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Unfolding selective pathway dependencies of CALR mutated myeloproliferative neoplasms

Jonas Jutzi

Jonas Jutzi


Brigham and Women’s Hospital

Project Term: October 1, 2021 - September 30, 2024

The goal of this study is to selectively eradicate blood cancer cells carrying mutations in a gene called calreticulin. Genes and corresponding proteins required for cancer cell survival but not for the survival of healthy cells will first be targeted in mice, both genetically and by using drugs. Validated drugs will then be tested on patient samples. This study will lay the foundation to the development of tailored treatments for patients with calreticulin-mutated blood cancer.

Lay Abstract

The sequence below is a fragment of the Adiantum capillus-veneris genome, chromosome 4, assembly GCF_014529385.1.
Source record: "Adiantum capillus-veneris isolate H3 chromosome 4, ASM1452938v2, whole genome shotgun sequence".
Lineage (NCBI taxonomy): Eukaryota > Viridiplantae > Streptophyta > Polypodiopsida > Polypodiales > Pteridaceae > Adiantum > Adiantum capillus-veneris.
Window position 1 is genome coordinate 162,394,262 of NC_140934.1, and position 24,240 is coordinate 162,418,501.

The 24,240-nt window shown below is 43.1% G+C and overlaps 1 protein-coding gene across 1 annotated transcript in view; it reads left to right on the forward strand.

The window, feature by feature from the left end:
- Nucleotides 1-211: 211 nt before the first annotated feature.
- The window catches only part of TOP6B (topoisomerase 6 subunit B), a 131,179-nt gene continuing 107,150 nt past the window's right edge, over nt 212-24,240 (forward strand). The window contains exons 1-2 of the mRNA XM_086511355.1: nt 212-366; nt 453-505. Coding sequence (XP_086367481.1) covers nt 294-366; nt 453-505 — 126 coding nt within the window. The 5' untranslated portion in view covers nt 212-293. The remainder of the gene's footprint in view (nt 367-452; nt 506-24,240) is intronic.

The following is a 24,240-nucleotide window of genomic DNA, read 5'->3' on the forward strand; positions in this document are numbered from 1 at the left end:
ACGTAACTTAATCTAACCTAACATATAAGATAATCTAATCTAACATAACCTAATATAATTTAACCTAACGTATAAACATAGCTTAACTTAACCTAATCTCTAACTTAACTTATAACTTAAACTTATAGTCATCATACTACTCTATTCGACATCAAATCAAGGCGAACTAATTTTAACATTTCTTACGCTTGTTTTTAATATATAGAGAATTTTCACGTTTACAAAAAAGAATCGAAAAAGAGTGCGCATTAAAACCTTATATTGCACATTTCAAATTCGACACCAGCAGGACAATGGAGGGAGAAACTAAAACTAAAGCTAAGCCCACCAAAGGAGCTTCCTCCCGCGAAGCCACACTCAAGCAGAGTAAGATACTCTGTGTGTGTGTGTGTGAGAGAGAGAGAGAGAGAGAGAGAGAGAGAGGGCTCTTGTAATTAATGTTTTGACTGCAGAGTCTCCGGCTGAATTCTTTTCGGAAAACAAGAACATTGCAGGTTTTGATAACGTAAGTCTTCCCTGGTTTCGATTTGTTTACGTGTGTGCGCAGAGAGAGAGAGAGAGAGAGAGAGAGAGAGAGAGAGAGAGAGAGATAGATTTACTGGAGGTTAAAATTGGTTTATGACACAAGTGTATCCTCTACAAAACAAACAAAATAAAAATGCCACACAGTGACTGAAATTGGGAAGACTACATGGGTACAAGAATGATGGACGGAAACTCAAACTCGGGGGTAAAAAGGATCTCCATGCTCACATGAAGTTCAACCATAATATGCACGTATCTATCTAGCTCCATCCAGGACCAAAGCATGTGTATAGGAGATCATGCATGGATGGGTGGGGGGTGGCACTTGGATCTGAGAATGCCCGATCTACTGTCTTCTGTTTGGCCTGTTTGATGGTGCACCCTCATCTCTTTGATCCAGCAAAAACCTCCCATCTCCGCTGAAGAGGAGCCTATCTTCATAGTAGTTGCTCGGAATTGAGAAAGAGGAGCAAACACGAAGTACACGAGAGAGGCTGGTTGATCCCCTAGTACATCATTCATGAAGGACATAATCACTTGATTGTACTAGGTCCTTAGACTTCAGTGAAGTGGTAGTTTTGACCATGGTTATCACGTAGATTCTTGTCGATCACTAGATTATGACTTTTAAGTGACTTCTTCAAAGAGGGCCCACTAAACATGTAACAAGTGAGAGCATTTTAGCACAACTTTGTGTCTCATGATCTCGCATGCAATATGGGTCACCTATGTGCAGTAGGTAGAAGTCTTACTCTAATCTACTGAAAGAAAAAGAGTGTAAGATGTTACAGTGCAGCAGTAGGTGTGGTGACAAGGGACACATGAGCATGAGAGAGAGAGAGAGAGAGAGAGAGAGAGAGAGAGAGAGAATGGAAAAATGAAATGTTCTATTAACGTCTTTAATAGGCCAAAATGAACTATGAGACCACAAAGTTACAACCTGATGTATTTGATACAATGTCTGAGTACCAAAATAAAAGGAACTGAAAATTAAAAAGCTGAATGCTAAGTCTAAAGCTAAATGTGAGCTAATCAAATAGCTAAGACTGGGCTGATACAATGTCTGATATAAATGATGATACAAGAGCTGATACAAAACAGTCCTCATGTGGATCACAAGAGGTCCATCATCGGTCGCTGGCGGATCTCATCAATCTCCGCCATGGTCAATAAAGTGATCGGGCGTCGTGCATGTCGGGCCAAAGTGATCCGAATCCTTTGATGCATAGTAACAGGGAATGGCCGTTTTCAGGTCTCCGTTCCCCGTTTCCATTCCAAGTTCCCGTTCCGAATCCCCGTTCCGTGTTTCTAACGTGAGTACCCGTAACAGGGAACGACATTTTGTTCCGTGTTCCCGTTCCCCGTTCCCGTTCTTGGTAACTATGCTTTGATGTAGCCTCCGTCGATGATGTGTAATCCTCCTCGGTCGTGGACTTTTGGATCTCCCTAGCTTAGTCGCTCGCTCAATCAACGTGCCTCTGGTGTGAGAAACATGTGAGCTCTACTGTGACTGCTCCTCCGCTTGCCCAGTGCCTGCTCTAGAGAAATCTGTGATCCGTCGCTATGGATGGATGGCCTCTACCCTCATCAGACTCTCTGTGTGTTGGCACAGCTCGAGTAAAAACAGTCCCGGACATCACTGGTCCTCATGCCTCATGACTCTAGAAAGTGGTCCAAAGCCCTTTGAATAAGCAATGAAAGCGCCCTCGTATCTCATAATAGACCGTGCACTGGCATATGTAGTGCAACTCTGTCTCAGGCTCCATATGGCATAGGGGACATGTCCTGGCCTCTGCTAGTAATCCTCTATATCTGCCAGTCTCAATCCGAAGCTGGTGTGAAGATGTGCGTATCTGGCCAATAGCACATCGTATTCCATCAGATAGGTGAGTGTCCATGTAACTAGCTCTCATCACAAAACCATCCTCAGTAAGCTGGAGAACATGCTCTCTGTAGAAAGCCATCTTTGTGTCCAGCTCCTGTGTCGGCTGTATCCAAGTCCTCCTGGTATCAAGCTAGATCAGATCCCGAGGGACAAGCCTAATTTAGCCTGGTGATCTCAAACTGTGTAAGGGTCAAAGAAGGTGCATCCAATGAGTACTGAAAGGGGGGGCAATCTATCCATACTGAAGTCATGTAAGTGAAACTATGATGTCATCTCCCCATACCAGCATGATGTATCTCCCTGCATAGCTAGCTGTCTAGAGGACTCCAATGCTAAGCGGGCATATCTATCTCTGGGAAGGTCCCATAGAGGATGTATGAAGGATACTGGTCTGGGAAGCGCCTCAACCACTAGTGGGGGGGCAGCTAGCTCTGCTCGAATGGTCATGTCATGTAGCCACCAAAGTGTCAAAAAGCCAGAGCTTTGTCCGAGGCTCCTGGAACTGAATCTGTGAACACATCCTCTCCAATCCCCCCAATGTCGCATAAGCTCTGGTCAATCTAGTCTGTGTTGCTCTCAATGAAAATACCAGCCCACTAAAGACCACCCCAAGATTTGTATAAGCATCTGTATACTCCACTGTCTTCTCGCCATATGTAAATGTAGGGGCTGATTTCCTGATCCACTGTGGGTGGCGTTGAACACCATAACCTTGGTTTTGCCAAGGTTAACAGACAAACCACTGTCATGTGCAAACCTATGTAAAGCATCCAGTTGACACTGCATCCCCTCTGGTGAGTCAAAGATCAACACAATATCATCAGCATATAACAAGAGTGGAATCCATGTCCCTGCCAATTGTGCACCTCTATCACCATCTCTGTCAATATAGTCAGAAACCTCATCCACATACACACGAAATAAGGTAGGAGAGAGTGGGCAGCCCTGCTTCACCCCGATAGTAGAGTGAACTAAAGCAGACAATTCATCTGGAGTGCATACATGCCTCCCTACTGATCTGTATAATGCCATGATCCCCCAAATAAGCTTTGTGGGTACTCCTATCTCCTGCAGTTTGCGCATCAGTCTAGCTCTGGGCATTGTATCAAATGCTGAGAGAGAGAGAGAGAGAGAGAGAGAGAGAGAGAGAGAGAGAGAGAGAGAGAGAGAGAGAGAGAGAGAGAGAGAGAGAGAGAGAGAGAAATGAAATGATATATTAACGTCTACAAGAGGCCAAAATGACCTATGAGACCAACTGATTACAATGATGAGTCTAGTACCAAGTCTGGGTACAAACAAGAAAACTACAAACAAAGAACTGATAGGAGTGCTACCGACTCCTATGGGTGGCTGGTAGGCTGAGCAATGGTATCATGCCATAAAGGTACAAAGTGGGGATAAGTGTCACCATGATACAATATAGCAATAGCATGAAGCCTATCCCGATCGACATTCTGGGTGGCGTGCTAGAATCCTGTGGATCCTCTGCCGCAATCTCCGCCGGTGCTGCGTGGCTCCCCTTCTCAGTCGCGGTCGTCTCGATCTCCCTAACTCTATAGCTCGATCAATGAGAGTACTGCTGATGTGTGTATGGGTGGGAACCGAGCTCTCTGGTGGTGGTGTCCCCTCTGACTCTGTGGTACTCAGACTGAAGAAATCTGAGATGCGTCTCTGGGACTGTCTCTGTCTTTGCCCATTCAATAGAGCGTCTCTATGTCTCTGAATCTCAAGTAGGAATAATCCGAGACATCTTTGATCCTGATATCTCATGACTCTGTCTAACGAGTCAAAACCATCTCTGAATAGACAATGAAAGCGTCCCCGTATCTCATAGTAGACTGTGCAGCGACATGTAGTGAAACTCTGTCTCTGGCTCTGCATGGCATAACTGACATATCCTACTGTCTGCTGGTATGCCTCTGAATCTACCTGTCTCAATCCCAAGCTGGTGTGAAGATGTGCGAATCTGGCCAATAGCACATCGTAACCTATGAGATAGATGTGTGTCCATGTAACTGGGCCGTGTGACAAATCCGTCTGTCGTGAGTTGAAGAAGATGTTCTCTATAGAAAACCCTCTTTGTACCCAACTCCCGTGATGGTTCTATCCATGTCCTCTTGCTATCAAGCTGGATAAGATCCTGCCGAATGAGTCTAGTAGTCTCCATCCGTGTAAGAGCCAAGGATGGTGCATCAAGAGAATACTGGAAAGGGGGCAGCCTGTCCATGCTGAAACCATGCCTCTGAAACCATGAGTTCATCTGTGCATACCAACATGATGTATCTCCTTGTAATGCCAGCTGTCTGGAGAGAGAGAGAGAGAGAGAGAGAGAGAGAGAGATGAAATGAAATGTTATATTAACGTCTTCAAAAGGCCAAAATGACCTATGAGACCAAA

The focus of this research is to investigate blood cancers called Myeloproliferative Neoplasms (MPN) with a specific focus on essential thrombocythemia and the more aggressive entity called myelofibrosis. Patients with myelofibrosis often have a poor quality of life. Bone marrow transplantation is still the only curing option for MPN patients, which comes with considerable side effects. Therefore, there is an ongoing need for additional targeted approaches that are curative by eradicating malignant MPN cells while sparing healthy cells. My research seeks to uncover such novel treatment options for MPN patients. A protein called calreticulin (CALR) is frequently mutated in patients with MPN. These mutations to the CALR gene result in a defective protein, which leads to an “on” signal in bone marrow stem cells, resulting in constant cell division. Moreover, unmutated CALR acts as a quality check on protein integrity, and our preliminary work shows that the mutated CALR loses that ability. Our preliminary data show that cells carrying a CALR mutation depend on several pathways, particularly those involved in adding sugars to proteins. We aim to validate these findings in a mouse model harboring the mutant CALR protein by depleting crucial factors in this pathway. In parallel, I will perform a drug screen using drugs that are described to target these proteins. I will then test promising compounds in our CALR-mutant MPN mouse model and on patient samples. Another part of my project focuses on the role of CALR in balancing protein synthesis and recycling. Due to an imbalance in protein homeostasis, cells carrying a defective CALR gene activate cellular stress pathways. Usually, this stress involves toxic products that damage the DNA and lead to cell death if exceeding a certain threshold. CALR-mutated cells, however, escape this process by increasing the recycling of defective proteins that can be toxic to cells, thus leading to better survival in these mutated cells under these stress conditions. This makes these CALR-mutant cells vulnerable to the inhibition of this recycling machinery. I will exacerbate cellular stress in CALR-mutated cells using drugs targeting protein recycling. This will cause CALR-defective cells to die while sparing healthy cells. These data will contribute to future research in developing a tailored treatment for patients with a CALR-mutated MPN.

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